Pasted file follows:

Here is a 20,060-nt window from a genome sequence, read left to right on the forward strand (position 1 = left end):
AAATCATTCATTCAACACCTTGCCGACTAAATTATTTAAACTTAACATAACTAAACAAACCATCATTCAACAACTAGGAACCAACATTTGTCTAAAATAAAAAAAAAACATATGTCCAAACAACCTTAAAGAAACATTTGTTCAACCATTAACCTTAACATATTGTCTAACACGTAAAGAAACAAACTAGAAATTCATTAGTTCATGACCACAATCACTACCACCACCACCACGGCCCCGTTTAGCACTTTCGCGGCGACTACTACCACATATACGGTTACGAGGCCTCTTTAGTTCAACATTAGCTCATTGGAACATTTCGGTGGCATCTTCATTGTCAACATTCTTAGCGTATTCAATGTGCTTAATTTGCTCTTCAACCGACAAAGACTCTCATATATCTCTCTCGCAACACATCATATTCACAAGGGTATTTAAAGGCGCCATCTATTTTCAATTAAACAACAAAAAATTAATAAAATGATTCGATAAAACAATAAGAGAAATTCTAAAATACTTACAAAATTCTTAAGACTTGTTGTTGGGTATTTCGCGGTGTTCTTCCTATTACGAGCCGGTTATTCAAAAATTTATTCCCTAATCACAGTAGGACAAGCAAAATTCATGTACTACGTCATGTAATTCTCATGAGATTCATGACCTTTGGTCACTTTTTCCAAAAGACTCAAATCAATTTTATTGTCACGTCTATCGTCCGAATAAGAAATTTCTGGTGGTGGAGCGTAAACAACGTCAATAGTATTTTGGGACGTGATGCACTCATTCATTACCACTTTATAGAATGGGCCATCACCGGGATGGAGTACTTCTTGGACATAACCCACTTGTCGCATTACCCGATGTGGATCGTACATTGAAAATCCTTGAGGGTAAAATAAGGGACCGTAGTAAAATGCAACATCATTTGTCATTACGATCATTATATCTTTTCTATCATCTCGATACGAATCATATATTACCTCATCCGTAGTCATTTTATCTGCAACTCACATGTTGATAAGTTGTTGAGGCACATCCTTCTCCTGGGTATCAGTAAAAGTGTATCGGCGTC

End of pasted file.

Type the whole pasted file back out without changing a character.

Here is a 20,060-nt window from a genome sequence, read left to right on the forward strand (position 1 = left end):
AAATCATTCATTCAACACCTTGCCGACTAAATTATTTAAACTTAACATAACTAAACAAACCATCATTCAACAACTAGGAACCAACATTTGTCTAAAATAAAAAAAAAACATATGTCCAAACAACCTTAAAGAAACATTTGTTCAACCATTAACCTTAACATATTGTCTAACACGTAAAGAAACAAACTAGAAATTCATTAGTTCATGACCACAATCACTACCACCACCACCACGGCCCCGTTTAGCACTTTCGCGGCGACTACTACCACATATACGGTTACGAGGCCTCTTTAGTTCAACATTAGCTCATTGGAACATTTCGGTGGCATCTTCATTGTCAACATTCTTAGCGTATTCAATGTGCTTAATTTGCTCTTCAACCGACAAAGACTCTCATATATCTCTCTCGCAACACATCATATTCACAAGGGTATTTAAAGGCGCCATCTATTTTCAATTAAACAACAAAAAATTAATAAAATGATTCGATAAAACAATAAGAGAAATTCTAAAATACTTACAAAATTCTTAAGACTTGTTGTTGGGTATTTCGCGGTGTTCTTCCTATTACGAGCCGGTTATTCAAAAATTTATTCCCTAATCACAGTAGGACAAGCAAAATTCATGTACTACGTCATGTAATTCTCATGAGATTCATGACCTTTGGTCACTTTTTCCAAAAGACTCAAATCAATTTTATTGTCACGTCTATCGTCCGAATAAGAAATTTCTGGTGGTGGAGCGTAAACAACGTCAATAGTATTTTGGGACGTGATGCACTCATTCATTACCACTTTATAGAATGGGCCATCACCGGGATGGAGTACTTCTTGGACATAACCCACTTGTCGCATTACCCGATGTGGATCGTACATTGAAAATCCTTGAGGGTAAAATAAGGGACCGTAGTAAAATGCAACATCATTTGTCATTACGATCATTATATCTTTTCTATCATCTCGATACGAATCATATATTACCTCATCCGTAGTCATTTTATCTGCAACTCACATGTTGATAAGTTGTTGAGGCACATCCTTCTCCTGGGTATCAGTAAAAGTGTATCGGCGTC